A Journal for Western Man




Freedom to Criticize Islam

Alexander, Autonomist Member

Issue XLIX- February 14, 2006





I was extremely disappointed in Yiyi Chen's article in the Feb. 6 Kansas State Collegian. It was biased in favor of Islam and modern liberalism and made no effort to show the other side. In fact, on the article's webpage, the only links are Muslim in nature. The article properly belongs in the opinion section of the paper, with the slant it had.

Chen begins by citing excerpts from an interview with one Saeed Al Salim, presumably a Muslim, though such was not stated. In fact, no qualifications were stated for Al Salim. Apparently, readers were expected to make an inference from the name. The next person mentioned was Ebrahim Merza, secretary of the the Muslim Student Association. The last was Patrick Akard, assistant professor in the Department of Sociology, Anthropology, and Social Work. All three of them disapproved of the publishing of the cartoons central to the issue in Europe.

Let me cite some quotations and make some rebuttals. Al Salim said: "They should respect the difference between religions. They shouldn't draw Muhammed in this way."

The content/beliefs of a religion, like any other ideas, are subject to scrutiny and criticism. Why? Well, first, there's the issue of logical coherence and if it is in accord with reality (either one religion is correct, or zero are), but that's beside the point. Ideas are subject to scrutiny not only because they must be weighed by their merits, but because we [supposedly] have freedom of speech. Censorship by the government of any ideas espoused by those outside of government is slavery. The above quotation from Al Salim is politically correct rubbish that aids in obscuring the true issue.

What is the true issue? Well, if I were to tell you that people were being killed--gunned down, having their heads sawed off slowly by a dull knife, etc.; and that the killers were all adherents to a particular ideology; and that the basis of that ideology is found in a book; and that the book sanctions murder, rape, pillaging, stoning, war, and other such savage, subhuman acts (look both to the Koran and Old Testament for these)... what would you conclude? Certainly not that we must tolerate such acts and the people who perpetrate them, simply because their ideas and culture are different! Multiculturalism is a disease just like political correctness. Culture is simply how a group of people behaves and what their beliefs are. If they believe in the acts mentioned above--and proceed to do them--then their culture is not to be tolerated. It is evil. If they proceed to kill us, we must exterminate them like the pestilence they are. This is not a difficult issue.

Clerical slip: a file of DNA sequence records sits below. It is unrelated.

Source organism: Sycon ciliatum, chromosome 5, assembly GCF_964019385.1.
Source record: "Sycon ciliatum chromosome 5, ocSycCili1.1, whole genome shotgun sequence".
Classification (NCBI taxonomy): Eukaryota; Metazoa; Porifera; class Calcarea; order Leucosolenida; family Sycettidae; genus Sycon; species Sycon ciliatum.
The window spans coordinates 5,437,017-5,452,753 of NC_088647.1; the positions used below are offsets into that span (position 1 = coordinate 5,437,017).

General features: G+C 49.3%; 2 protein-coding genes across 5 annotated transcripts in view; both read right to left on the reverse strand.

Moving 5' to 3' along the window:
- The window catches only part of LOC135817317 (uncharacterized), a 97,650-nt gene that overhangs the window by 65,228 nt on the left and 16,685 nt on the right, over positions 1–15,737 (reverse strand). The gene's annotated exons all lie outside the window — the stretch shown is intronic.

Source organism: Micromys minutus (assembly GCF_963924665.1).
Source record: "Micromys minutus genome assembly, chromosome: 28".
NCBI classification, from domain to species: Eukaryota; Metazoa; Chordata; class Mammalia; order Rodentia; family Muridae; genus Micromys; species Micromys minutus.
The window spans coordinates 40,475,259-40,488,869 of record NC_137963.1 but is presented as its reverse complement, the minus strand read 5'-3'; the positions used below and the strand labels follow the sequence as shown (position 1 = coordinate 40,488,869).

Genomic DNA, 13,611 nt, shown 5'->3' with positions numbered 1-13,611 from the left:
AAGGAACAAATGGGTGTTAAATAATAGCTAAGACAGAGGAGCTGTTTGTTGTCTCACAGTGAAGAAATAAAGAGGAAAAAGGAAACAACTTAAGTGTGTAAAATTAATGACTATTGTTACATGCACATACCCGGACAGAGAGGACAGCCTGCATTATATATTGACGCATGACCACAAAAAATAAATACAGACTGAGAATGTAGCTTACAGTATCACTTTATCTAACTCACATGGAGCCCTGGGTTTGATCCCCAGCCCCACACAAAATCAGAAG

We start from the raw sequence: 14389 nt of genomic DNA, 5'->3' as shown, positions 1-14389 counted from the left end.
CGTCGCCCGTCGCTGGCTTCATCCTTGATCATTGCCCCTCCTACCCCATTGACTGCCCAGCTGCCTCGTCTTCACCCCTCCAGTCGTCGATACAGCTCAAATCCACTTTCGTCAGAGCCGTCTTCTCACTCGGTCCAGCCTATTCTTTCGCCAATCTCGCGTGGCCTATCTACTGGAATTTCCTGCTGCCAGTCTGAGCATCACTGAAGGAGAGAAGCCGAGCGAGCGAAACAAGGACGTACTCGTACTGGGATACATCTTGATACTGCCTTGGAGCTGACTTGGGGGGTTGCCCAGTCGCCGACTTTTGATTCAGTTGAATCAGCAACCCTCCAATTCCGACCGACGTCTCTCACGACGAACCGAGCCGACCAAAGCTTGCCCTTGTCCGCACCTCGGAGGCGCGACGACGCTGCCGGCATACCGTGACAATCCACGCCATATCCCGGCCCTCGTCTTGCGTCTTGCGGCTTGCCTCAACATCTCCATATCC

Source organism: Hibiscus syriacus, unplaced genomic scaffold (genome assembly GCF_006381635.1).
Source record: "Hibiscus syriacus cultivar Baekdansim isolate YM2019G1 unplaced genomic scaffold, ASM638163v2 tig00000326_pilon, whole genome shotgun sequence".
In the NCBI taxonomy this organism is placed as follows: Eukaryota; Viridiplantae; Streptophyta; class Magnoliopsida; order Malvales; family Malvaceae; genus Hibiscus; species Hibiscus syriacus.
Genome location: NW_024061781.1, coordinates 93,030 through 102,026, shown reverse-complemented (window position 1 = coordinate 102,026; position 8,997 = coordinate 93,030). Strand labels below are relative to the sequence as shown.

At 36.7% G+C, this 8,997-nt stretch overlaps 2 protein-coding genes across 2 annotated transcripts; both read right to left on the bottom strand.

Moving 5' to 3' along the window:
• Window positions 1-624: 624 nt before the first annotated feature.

In fact, I'm not even going to mention the other quotes. I think I can deal with the issue just fine without resorting to the agony of typing such hippie, retrograde, demeaning garbage. The Danish paper that originally published the cartoons did so, I am told, because people were afraid to do such, thinking they might be obliterated by suicidal, machine-gun-toting goat-herders screaming "Allah akbar!" The publication of those cartoons was a most profound demonstration of freedom of speech. As someone else quoted in the article said--but it was meant in a different way--"if you don't like them, don't make fun of them." Except, I would substitute "kill them or make hostages" for "make fun". That's what the enraged Muslim protestors and terrorists of the Middle East are doing. Should this type of behavior be tolerated? Nope.

Sympathizers and those who say we should respect a religion, without regard to its content or the culture spawned from it, are only aiding the terrorists in their plot to destroy us. The goal of terrorism is to terrify others into submission. Those who state that the cartoons should not have been published are either submitting themselves to the nonexistent mercy of the human meat grinders in the Middle East, or they are the human meat grinders, potential or actual.

"Give me liberty or give me death." Die by submission, die by blades and bullets, or live. What is your final answer? I bid thee adieu.

Alexander is a member of The Autonomist Forum. This article was originally submitted as a response to a pro-Islamist piece in the Kansas State Collegian. It was rejected by the politically-correct editors of said paper, so TRA reprints it here to render its message public.

Read Mr. Stolyarov's new comprehensive treatise, A Rational Cosmology, explicating such terms as the universe, matter, space, time, sound, light, life, consciousness, and volition, at http://www.geocities.com/rational_argumentator/rc.html.

Order Mr. Stolyarov's newest science fiction novel, Eden against the Colossus, in eBook form, here. You only pay $10.00, with no shipping and handling fees. You may also find free previews, descriptions and reviews of Eden against the Colossus at http://www.geocities.com/rational_argumentator/eac.html.

Click here to return to the Issue XLIX index.